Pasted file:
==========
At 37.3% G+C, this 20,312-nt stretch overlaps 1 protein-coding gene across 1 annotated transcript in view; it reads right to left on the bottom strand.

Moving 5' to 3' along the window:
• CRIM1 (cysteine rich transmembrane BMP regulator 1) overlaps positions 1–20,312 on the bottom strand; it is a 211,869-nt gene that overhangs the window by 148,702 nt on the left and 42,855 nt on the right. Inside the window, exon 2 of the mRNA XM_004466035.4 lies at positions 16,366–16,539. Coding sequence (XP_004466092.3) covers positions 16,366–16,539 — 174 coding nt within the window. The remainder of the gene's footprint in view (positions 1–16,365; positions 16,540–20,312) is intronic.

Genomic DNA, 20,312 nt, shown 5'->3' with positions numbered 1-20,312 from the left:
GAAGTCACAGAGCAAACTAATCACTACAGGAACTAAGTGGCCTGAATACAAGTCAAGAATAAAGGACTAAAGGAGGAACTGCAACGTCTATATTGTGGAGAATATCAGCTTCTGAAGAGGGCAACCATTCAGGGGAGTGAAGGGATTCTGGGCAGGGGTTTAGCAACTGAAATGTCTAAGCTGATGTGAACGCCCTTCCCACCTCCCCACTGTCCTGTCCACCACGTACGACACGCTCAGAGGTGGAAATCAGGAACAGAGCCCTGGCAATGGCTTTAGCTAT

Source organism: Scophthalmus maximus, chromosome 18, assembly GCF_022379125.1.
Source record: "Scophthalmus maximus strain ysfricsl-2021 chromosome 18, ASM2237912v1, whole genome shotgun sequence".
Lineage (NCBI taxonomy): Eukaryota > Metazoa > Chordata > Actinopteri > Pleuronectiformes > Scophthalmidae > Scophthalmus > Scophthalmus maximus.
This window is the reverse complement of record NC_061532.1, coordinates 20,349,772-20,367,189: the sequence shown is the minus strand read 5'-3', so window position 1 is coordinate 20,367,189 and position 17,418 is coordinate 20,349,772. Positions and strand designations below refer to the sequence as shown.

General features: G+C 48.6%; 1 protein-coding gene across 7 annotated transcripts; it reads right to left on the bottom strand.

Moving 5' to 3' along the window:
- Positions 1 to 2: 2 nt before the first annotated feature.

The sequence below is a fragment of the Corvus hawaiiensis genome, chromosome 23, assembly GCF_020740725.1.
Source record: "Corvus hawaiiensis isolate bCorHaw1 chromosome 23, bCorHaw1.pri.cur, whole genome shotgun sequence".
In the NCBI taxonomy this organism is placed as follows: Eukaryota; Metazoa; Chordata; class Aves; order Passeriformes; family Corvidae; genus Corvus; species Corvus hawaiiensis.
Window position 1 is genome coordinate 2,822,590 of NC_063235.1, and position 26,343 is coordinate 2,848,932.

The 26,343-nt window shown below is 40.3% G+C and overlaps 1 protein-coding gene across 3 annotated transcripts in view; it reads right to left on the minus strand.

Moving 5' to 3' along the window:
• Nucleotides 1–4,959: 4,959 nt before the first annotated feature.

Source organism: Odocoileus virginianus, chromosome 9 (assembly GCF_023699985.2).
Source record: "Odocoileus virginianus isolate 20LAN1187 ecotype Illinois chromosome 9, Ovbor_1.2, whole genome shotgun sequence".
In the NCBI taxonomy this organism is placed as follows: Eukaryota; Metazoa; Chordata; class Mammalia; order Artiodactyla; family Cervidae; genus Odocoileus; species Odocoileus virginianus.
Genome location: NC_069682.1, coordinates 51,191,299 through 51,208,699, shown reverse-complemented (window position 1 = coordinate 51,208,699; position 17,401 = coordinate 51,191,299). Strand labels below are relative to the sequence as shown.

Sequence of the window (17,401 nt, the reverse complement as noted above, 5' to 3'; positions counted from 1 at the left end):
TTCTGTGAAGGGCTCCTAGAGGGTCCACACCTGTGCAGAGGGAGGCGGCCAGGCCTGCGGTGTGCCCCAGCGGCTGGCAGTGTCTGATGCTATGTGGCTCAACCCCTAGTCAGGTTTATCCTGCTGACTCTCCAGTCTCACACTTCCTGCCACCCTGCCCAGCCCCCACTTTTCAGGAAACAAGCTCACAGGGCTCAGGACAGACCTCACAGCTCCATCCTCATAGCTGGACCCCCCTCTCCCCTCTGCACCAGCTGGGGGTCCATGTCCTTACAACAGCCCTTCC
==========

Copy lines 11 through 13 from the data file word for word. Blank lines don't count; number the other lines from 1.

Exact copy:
Moving 5' to 3' along the window:
- Positions 1 to 2: 2 nt before the first annotated feature.

The sequence below is a fragment of the Corvus hawaiiensis genome, chromosome 23, assembly GCF_020740725.1.